Two cosmonauts safely rode their Soviet spacecraft back to earth tonight after a malfunction of direction control rockets forced them to abandon a linkup with a manned orbiting space station.

The Soyuz 33 capsule, commanded by a Soviet civilian, Nikolai Rukavishnikov, and carrying a Bulgarian Air Force major, Georgi Ivanov, as flight engineer, landed without mishap in Kazakhstan, Moscow Radio said.

The two, who were launched Tuesday from Baikonur, the Soviet Central Asian cosmodrone, had been scheduled to dock Wednesday night with the Salyut 6 space station, in which in all-Soviet crew has been orbiting for 47 days. The docking would have coincided with the 18th anniversary of history's first manned orbital flight, by Yuri Gagarin in 1961.

But, said Tass, "In the process of approach there arose deviations from the regular mode of operations of the approach-correction power unit and the linkup was canceled."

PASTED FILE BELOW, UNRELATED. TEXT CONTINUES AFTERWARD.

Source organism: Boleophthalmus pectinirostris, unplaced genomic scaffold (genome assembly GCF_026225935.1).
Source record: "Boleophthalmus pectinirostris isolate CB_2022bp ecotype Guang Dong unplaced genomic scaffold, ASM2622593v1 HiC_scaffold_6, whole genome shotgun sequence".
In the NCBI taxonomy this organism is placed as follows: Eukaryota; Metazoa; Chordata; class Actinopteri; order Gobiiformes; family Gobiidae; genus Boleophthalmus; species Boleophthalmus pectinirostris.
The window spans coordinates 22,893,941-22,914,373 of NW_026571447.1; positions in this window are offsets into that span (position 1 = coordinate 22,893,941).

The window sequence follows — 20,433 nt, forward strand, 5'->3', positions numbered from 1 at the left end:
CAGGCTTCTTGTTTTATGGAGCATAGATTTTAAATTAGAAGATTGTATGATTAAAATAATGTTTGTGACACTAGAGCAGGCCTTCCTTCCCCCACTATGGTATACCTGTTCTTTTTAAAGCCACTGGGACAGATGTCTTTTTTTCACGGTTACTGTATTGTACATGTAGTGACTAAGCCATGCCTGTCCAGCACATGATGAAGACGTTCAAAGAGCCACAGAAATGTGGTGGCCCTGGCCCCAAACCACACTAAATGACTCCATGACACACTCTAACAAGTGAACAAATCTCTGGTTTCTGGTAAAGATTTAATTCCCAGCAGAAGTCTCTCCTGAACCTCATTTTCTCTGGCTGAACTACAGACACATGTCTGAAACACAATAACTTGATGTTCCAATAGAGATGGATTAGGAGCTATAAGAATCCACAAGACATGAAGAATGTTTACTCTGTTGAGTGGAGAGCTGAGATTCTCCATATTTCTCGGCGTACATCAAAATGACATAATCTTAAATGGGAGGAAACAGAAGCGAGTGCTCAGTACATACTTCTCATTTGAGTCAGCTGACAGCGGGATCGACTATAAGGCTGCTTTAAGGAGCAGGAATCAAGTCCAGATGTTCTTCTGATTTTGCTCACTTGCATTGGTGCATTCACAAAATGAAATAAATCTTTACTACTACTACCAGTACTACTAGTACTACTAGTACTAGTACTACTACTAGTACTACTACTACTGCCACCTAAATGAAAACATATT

In the soviet space program, much of the docking approach is controlled from ground stations.

The Salyut was launched in September 1977, and six crews have been aboard, including two that set world space endurance records of 96 and 140 days. Visiting crews have included a Czech, a Pole and an East german. Rukavishnikov, a veteran of two previous successful Soyuz missions, and Ivanov were scheduled to spend a week aboard with Vladimir Lyakhov and Valery Ryumin.

The mission failure, while embarrassing to the Soviets, is not expected to have major adverse impact on their manned orbital station program.